Google to Abandon ‘Double Irish, Dutch Sandwich’ Tax Scheme

Dec 31, 2019
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Google (NASDAQ:GOOG) parent Alphabet has declared in tax filings that it plans to abandon the use of a controversial, but legal, tax scheme that enabled the company to substantially reduce its US tax bill. 

In tax filings first reported on by Reuters, the company said that it did not use the Double Irish, Dutch Sandwich scheme for its 2018 tax year. Google’s loophole “termination will take place as of 31 December 2019 or during 2020.”

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“In line with the OECD’s BEPS  [Base erosion and profit shifting] conclusions and changes to US and Irish tax laws, we’re now simplifying our corporate structure and will license our IP from the US, not Bermuda," a Google spokesperson has been quoted as saying. "Including all annual and one-time income taxes over the past ten years, our global effective tax rate has been over 23%, with more than 80% of that tax due in the US.”

The “Double Irish With A Dutch Sandwich” is one of the more common tax schemes used by large tech companies like Google. The scheme involves transferring IP to an Irish-registered company in Bermuda, then licensing it to a Dutch company, sublicensing it to an Irish company, then sending the royalties (profit from the IP) back to the Dutch company. A chart below explains the process:

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According to reports, Google saved itself nearly $3.3 billion in tax in 2016 by transferring approximately $17 billion out of Europe via the Netherlands to an Irish-registered Bermuda shell company.  According to Reutersthe company moved $23 billion to Bermuda in 2017 alone using this tax avoidance strategy. Due to pressure from the EU, the Irish government closed the tax loopholes “Double Irish” tax arrangements in 2015. However, companies already using the structure are allowed to continue using it until the end of 2020.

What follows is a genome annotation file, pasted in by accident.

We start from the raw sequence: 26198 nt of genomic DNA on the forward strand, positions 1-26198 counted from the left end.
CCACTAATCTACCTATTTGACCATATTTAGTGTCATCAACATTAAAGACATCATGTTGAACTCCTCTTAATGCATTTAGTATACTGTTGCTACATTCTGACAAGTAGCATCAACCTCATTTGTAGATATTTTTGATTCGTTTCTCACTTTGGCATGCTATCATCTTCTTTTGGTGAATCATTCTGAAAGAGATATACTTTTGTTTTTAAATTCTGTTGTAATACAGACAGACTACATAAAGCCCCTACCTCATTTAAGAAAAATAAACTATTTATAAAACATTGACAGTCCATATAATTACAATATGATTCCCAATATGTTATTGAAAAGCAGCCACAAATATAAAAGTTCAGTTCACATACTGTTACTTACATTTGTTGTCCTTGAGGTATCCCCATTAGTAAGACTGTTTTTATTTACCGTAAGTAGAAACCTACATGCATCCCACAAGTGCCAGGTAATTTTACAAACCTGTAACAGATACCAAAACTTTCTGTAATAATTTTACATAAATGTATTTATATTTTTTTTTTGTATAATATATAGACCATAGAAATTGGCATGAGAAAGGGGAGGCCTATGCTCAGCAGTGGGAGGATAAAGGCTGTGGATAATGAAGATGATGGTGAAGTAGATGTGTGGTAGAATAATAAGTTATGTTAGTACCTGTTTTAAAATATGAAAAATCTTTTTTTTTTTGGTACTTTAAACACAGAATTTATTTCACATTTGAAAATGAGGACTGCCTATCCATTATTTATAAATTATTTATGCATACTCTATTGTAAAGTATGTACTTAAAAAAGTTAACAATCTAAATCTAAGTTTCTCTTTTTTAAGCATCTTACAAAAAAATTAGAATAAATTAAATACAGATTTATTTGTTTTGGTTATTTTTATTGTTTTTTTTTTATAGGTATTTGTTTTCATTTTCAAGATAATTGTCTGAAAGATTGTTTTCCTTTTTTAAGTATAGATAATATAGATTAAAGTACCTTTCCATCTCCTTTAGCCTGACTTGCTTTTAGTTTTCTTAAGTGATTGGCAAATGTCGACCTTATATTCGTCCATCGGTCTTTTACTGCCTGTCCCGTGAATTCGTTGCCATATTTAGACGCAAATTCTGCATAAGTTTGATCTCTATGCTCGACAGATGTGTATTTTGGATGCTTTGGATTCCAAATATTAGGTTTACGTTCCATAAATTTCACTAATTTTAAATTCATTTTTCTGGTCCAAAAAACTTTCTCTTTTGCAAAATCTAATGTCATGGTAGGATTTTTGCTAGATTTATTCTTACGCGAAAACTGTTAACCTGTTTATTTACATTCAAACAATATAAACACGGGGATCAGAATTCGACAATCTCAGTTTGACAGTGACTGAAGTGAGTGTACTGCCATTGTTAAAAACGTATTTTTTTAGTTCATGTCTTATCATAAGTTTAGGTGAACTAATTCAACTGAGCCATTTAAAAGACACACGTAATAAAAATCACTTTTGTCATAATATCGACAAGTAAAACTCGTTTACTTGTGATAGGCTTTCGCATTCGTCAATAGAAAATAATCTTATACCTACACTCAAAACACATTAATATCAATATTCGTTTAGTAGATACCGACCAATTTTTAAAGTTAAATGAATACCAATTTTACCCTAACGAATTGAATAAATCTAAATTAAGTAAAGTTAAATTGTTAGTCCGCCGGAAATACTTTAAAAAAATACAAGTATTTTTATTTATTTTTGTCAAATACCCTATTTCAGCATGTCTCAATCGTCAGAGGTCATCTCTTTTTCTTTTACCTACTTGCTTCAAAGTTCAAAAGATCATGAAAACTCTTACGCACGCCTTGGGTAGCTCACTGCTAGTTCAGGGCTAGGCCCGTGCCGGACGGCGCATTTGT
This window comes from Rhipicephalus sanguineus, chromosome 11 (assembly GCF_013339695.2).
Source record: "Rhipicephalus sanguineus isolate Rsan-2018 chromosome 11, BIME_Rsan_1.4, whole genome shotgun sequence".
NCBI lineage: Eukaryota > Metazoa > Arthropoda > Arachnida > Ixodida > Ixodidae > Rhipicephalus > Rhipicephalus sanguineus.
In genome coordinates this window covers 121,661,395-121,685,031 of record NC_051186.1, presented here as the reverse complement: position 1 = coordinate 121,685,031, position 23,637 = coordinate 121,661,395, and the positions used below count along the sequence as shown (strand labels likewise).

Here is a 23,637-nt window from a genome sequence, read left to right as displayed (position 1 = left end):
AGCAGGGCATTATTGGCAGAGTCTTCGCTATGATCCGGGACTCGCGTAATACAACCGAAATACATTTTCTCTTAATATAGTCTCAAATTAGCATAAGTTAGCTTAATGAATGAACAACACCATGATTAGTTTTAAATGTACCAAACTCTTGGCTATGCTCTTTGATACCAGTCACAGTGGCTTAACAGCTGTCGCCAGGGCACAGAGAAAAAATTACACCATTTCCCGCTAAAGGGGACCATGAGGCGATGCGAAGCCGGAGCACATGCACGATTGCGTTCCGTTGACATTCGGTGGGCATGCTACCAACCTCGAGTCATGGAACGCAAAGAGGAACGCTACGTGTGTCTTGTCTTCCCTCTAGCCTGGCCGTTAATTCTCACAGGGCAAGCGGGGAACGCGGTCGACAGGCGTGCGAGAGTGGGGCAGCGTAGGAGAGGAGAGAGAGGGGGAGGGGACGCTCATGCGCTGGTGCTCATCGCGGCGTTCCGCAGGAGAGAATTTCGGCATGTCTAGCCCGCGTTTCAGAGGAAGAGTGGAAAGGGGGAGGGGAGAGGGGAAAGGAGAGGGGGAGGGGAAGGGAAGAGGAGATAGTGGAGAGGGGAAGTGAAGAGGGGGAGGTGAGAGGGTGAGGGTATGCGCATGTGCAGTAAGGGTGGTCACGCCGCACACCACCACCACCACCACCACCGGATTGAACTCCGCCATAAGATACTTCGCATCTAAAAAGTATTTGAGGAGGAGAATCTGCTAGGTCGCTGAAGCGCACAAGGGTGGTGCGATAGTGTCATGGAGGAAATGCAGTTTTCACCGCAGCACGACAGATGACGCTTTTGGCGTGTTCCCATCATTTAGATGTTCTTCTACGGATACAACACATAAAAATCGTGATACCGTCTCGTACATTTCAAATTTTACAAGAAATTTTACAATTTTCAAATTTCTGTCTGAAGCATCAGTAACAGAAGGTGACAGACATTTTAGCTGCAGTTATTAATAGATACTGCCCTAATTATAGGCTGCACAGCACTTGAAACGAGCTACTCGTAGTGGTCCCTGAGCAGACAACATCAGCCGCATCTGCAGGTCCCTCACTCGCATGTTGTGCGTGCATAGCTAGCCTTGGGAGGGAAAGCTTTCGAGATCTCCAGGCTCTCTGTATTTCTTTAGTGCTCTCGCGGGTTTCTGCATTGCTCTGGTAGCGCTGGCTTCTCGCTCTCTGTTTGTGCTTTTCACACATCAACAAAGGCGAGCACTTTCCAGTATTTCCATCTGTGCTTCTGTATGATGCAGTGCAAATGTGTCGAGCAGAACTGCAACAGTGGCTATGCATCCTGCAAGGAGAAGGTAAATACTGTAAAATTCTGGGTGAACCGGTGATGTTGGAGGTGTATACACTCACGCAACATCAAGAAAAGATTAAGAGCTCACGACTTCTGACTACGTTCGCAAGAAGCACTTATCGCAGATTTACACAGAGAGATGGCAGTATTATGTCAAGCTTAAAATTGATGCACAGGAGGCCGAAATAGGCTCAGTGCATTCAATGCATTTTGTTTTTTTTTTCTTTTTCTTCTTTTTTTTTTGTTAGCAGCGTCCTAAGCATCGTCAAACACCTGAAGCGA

In response to the widespread use of such schemes, the French government announced earlier this year that it plans to place a tax on all digital services sold in the country at 3%. This tax is unique because it taxes large tech companies' local revenues -- and not profits. Britain, Spain, Austria, Canada, Denmark, and Portugal have also announced that they will be implementing a similar tax structure in the coming years according to a report by The New York Times.

In response, the White House announced that it would consider placing duties of up to 100% on French goods as the tax is "unusually burdensome" for US technology companies.

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